Financing: The Commissioners did not agree on the proper approach to financing and thus did not make a recommendation.  They issued two alternative approaches of financing long-term services and supports (LTSS) reform: 1) via private options and 2) via a public, social insurance option.  The two public options were 1) creating a comprehensive Medicare LTSS benefit or 2) creating a basic LTSS benefit as part of Medicare Part A or in a new public program.

Workforce:  The Commission recommended the following with regard to the home care workforce:

  • States should allow nurses to delegate/supervise some HCBS tasks to direct care workers – a provision long advocated by NAHC;
  • Have national criminal background checks for all LTSS workers;
  • Encourage states to develop certification for home care workers; and
  • Have CMS explore the idea of national training standards for direct care workers, using Medicaid as an incentive.

To see the full Report, click here

To see a PowerPoint presentation of the Report, click here

For previous articles from NAHC’s Medicaid Council on each of the Commission’s four hearings, click here, here, here, and here

For a link to the Commission’s website, click here.

Upon release of the Commission’s Final Recommendations, NAHC’s President Val J. Halamandaris stated that:

“There are Commission recommendations that NAHC supports including reconsidering the requirement for receiving home health services under Medicare that the individual be ‘homebound,’ and promoting services for persons with functional limitations in the least restrictive setting appropriate to their need—building a system, including Medicaid, with options for people who would prefer to live in the community.”

To read NAHC’s statement on the Final Recommendations of the Commission, please click here.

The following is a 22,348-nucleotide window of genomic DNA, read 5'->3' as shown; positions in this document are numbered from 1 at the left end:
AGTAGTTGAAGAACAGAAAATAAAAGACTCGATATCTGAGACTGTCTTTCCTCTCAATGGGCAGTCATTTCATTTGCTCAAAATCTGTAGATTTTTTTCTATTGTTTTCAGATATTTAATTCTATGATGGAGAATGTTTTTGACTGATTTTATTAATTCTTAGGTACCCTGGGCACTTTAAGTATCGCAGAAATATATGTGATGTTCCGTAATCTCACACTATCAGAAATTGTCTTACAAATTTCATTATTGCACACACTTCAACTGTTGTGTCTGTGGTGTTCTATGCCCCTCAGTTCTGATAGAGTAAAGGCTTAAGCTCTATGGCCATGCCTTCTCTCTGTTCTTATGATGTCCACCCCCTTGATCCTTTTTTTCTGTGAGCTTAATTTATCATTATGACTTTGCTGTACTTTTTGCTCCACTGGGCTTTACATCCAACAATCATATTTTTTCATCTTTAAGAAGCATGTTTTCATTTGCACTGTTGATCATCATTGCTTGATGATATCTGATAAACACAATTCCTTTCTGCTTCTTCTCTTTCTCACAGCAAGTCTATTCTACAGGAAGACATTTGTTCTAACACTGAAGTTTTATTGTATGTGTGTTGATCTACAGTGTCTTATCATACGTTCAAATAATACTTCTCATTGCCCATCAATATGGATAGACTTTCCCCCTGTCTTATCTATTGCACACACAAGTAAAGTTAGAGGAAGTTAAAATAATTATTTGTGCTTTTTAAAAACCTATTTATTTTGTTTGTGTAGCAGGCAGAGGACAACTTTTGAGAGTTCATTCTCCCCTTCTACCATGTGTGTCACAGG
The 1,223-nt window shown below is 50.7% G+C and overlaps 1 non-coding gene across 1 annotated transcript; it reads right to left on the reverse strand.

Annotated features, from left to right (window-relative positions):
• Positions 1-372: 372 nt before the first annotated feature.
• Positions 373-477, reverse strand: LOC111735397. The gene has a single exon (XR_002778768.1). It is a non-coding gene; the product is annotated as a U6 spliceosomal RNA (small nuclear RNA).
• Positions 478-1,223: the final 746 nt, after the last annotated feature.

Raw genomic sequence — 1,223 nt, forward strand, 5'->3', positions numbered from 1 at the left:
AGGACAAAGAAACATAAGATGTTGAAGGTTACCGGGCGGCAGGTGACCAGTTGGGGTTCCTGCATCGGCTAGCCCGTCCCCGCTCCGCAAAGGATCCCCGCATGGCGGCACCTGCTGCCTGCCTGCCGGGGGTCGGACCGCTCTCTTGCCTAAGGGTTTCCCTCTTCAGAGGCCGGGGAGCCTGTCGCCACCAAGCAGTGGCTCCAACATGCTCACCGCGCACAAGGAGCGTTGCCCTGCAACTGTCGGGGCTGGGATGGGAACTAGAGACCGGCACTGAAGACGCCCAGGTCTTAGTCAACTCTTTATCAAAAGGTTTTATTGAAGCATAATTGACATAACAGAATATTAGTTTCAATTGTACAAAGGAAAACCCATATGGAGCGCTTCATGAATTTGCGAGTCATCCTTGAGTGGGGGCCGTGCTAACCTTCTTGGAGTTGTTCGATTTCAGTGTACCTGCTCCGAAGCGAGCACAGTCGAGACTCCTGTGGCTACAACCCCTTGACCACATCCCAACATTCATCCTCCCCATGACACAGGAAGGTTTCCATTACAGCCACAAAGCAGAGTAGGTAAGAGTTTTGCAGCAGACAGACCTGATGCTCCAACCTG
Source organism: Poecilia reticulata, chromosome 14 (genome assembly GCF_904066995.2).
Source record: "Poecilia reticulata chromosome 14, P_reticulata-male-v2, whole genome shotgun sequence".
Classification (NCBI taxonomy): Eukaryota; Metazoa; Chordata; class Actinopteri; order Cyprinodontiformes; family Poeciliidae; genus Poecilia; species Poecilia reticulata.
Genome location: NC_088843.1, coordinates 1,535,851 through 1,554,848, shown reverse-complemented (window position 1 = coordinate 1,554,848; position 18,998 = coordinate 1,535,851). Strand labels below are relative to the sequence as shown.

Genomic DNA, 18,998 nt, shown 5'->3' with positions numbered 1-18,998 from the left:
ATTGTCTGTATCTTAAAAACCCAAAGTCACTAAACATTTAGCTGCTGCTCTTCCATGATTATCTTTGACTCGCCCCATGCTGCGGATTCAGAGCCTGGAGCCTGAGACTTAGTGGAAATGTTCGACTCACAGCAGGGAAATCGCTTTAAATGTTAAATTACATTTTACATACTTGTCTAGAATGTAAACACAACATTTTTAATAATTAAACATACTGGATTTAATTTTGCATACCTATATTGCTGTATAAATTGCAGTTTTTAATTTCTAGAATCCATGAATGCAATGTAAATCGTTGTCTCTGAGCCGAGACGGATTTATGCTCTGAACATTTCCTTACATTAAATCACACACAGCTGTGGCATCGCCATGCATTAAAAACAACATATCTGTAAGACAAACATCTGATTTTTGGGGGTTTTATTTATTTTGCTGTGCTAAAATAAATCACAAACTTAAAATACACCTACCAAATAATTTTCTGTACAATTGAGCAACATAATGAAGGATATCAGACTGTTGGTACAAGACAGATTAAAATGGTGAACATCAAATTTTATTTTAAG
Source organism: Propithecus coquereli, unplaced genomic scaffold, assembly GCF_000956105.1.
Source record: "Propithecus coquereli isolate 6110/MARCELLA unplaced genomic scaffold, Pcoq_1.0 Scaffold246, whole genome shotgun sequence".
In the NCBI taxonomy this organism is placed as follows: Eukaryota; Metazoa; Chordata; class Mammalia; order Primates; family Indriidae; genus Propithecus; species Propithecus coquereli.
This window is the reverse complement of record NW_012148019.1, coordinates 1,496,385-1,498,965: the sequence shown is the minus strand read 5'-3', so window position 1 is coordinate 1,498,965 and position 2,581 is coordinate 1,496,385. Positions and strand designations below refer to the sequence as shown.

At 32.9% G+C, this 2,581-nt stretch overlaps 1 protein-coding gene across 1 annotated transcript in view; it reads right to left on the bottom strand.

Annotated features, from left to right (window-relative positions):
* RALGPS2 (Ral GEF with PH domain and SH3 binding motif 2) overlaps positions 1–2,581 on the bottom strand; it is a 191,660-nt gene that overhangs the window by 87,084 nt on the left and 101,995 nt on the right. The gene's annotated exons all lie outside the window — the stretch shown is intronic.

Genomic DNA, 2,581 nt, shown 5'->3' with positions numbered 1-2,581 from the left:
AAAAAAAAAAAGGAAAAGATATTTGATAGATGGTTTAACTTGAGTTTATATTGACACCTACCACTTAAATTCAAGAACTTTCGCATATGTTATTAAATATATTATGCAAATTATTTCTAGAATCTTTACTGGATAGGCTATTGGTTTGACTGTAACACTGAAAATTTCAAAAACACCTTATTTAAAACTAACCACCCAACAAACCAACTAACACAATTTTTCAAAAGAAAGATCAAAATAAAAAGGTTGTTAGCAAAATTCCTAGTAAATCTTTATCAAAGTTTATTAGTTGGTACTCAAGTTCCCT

Alternative Recommendations

On September 13, five of the Commissioners issued alternative recommendations to the Commission’s Report.  In the press release, these commissioners expressed concern that no meaningful LTSS reform can take place “without committing significant resources, instituting federal requirements, and developing social insurance financing.”  Specifically, these commissioners advocated strengthening Medicaid through extending and streamlining financial incentives for states for HCBS.  This would, in turn, aid in rebalancing.

To see the full press release, click here.


Rebalancing: The National Council on Medicaid Home Care – a NAHC affiliate - welcomes the Commission’s emphasis on the need for rebalancing, as promoting HCBS over institutional care wherever possible and whenever it makes sense ethically, clinically, and financially.  For further reading on HCBS utilization among states, see the Council’s brief on Senator Harkin’s recent report to Congress entitled Separate and Unequal: States Fail to Fulfill the Community Living Promise of the Americans with Disabilities Act, here.  The Council also supports easing the bureaucratic burden of states looking to invest in HCBS, and to that end supports the streamlining of the Medicaid waiver process as proposed by the Commission.   

Additionally, the Council notes that while the Commission discussed the HCBS waitlists, citing that they currently comprise an estimated 500,000 people nationally, it did not propose recommendations to reduce and eventually eliminate these waitlists. 

For previous Council articles on the waitlists in Kansas, click here and here.

Payment Reform/Financing: The Council finds it unfortunate that the Commission did not agree to a financing solution to the proposed LTSS reforms, specifically when one exists in a more robust Medicaid program.  The Council agrees with the alternative recommendation to strengthen Medicaid, above.  The Council favors giving states the flexibility over resources to the extent that they will increase, not decrease, HCBS utilization.  In that vein, the Council supports programs like Money Follows the Person and Balancing Incentives Payments Program (BIPP) to the extent that they incentivize states to expand HCBS access.